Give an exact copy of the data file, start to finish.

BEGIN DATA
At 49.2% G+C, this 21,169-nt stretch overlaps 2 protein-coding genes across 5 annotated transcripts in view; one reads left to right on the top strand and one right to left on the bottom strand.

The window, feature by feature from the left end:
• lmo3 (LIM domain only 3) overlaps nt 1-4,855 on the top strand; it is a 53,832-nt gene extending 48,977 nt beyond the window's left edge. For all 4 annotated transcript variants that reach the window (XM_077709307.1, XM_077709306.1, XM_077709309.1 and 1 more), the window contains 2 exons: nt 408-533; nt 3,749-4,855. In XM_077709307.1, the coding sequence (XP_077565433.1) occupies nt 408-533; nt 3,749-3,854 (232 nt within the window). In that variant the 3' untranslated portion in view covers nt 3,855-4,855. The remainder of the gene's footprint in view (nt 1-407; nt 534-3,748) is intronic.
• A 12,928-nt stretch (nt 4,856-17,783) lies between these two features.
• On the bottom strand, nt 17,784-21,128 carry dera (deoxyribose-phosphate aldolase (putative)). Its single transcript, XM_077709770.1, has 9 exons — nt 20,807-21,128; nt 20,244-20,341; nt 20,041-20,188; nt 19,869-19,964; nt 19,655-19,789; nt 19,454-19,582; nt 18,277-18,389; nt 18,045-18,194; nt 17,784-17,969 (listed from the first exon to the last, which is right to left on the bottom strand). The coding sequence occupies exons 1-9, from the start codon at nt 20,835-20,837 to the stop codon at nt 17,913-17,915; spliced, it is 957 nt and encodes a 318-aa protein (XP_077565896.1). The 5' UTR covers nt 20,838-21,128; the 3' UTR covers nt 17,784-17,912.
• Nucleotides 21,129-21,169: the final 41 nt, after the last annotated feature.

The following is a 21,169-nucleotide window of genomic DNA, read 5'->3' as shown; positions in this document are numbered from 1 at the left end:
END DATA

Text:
At 49.2% G+C, this 21,169-nt stretch overlaps 2 protein-coding genes across 5 annotated transcripts in view; one reads left to right on the top strand and one right to left on the bottom strand.

The window, feature by feature from the left end:
• lmo3 (LIM domain only 3) overlaps nt 1-4,855 on the top strand; it is a 53,832-nt gene extending 48,977 nt beyond the window's left edge. For all 4 annotated transcript variants that reach the window (XM_077709307.1, XM_077709306.1, XM_077709309.1 and 1 more), the window contains 2 exons: nt 408-533; nt 3,749-4,855. In XM_077709307.1, the coding sequence (XP_077565433.1) occupies nt 408-533; nt 3,749-3,854 (232 nt within the window). In that variant the 3' untranslated portion in view covers nt 3,855-4,855. The remainder of the gene's footprint in view (nt 1-407; nt 534-3,748) is intronic.
• A 12,928-nt stretch (nt 4,856-17,783) lies between these two features.
• On the bottom strand, nt 17,784-21,128 carry dera (deoxyribose-phosphate aldolase (putative)). Its single transcript, XM_077709770.1, has 9 exons — nt 20,807-21,128; nt 20,244-20,341; nt 20,041-20,188; nt 19,869-19,964; nt 19,655-19,789; nt 19,454-19,582; nt 18,277-18,389; nt 18,045-18,194; nt 17,784-17,969 (listed from the first exon to the last, which is right to left on the bottom strand). The coding sequence occupies exons 1-9, from the start codon at nt 20,835-20,837 to the stop codon at nt 17,913-17,915; spliced, it is 957 nt and encodes a 318-aa protein (XP_077565896.1). The 5' UTR covers nt 20,838-21,128; the 3' UTR covers nt 17,784-17,912.
• Nucleotides 21,129-21,169: the final 41 nt, after the last annotated feature.

The following is a 21,169-nucleotide window of genomic DNA, read 5'->3' as shown; positions in this document are numbered from 1 at the left end: